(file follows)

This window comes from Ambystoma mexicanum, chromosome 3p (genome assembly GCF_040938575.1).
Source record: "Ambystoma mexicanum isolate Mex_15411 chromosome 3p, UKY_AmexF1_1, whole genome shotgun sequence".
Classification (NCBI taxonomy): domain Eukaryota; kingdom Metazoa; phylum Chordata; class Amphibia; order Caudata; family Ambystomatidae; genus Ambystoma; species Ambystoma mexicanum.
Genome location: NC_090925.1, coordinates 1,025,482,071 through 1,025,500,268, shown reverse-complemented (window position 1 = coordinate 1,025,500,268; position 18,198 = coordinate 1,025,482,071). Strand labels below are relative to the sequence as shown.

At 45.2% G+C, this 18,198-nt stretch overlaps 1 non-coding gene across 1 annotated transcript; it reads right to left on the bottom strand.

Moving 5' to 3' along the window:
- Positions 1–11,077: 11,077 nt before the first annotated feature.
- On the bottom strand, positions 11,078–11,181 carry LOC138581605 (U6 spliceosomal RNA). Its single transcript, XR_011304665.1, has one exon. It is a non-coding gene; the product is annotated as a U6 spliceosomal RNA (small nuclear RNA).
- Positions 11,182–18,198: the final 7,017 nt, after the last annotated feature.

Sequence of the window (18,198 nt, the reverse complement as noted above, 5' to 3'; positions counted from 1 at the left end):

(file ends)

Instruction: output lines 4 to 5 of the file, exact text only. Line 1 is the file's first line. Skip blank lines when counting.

Genome location: NC_090925.1, coordinates 1,025,482,071 through 1,025,500,268, shown reverse-complemented (window position 1 = coordinate 1,025,500,268; position 18,198 = coordinate 1,025,482,071). Strand labels below are relative to the sequence as shown.

At 45.2% G+C, this 18,198-nt stretch overlaps 1 non-coding gene across 1 annotated transcript; it reads right to left on the bottom strand.